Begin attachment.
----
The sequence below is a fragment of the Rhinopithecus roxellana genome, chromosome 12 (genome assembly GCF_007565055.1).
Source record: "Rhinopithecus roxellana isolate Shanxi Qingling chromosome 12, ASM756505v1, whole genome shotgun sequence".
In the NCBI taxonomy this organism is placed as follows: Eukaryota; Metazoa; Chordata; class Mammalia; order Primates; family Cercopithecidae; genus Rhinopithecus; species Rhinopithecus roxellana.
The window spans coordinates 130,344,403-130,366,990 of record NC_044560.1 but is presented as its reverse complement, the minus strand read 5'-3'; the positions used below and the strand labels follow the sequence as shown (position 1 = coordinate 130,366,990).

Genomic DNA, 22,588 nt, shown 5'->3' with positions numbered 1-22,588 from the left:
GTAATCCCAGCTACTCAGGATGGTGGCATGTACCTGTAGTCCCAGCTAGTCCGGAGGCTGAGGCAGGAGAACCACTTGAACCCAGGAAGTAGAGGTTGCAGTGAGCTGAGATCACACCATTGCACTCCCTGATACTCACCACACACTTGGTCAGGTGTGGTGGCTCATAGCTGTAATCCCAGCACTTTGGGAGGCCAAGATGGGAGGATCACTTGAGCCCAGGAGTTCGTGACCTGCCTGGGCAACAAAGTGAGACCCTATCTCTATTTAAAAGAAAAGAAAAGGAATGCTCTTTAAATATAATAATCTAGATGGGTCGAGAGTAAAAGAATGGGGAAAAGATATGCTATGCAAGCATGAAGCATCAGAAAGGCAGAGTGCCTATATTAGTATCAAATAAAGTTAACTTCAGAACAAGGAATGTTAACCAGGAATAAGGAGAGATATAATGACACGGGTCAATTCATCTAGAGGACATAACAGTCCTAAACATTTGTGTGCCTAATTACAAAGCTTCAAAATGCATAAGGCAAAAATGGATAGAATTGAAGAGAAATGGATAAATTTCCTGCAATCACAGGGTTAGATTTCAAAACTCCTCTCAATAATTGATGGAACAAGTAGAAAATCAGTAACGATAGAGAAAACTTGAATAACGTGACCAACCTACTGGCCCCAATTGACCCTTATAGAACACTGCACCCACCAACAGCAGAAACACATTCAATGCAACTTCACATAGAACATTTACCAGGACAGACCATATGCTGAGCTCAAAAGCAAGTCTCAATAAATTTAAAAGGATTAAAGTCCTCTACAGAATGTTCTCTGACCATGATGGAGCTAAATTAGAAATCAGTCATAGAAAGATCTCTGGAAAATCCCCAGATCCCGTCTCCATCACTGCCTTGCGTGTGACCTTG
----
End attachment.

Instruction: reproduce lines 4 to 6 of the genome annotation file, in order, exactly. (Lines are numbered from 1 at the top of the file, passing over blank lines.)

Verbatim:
The window spans coordinates 130,344,403-130,366,990 of record NC_044560.1 but is presented as its reverse complement, the minus strand read 5'-3'; the positions used below and the strand labels follow the sequence as shown (position 1 = coordinate 130,366,990).

Genomic DNA, 22,588 nt, shown 5'->3' with positions numbered 1-22,588 from the left:
GTAATCCCAGCTACTCAGGATGGTGGCATGTACCTGTAGTCCCAGCTAGTCCGGAGGCTGAGGCAGGAGAACCACTTGAACCCAGGAAGTAGAGGTTGCAGTGAGCTGAGATCACACCATTGCACTCCCTGATACTCACCACACACTTGGTCAGGTGTGGTGGCTCATAGCTGTAATCCCAGCACTTTGGGAGGCCAAGATGGGAGGATCACTTGAGCCCAGGAGTTCGTGACCTGCCTGGGCAACAAAGTGAGACCCTATCTCTATTTAAAAGAAAAGAAAAGGAATGCTCTTTAAATATAATAATCTAGATGGGTCGAGAGTAAAAGAATGGGGAAAAGATATGCTATGCAAGCATGAAGCATCAGAAAGGCAGAGTGCCTATATTAGTATCAAATAAAGTTAACTTCAGAACAAGGAATGTTAACCAGGAATAAGGAGAGATATAATGACACGGGTCAATTCATCTAGAGGACATAACAGTCCTAAACATTTGTGTGCCTAATTACAAAGCTTCAAAATGCATAAGGCAAAAATGGATAGAATTGAAGAGAAATGGATAAATTTCCTGCAATCACAGGGTTAGATTTCAAAACTCCTCTCAATAATTGATGGAACAAGTAGAAAATCAGTAACGATAGAGAAAACTTGAATAACGTGACCAACCTACTGGCCCCAATTGACCCTTATAGAACACTGCACCCACCAACAGCAGAAACACATTCAATGCAACTTCACATAGAACATTTACCAGGACAGACCATATGCTGAGCTCAAAAGCAAGTCTCAATAAATTTAAAAGGATTAAAGTCCTCTACAGAATGTTCTCTGACCATGATGGAGCTAAATTAGAAATCAGTCATAGAAAGATCTCTGGAAAATCCCCAGATCCCGTCTCCATCACTGCCTTGCGTGTGACCTTG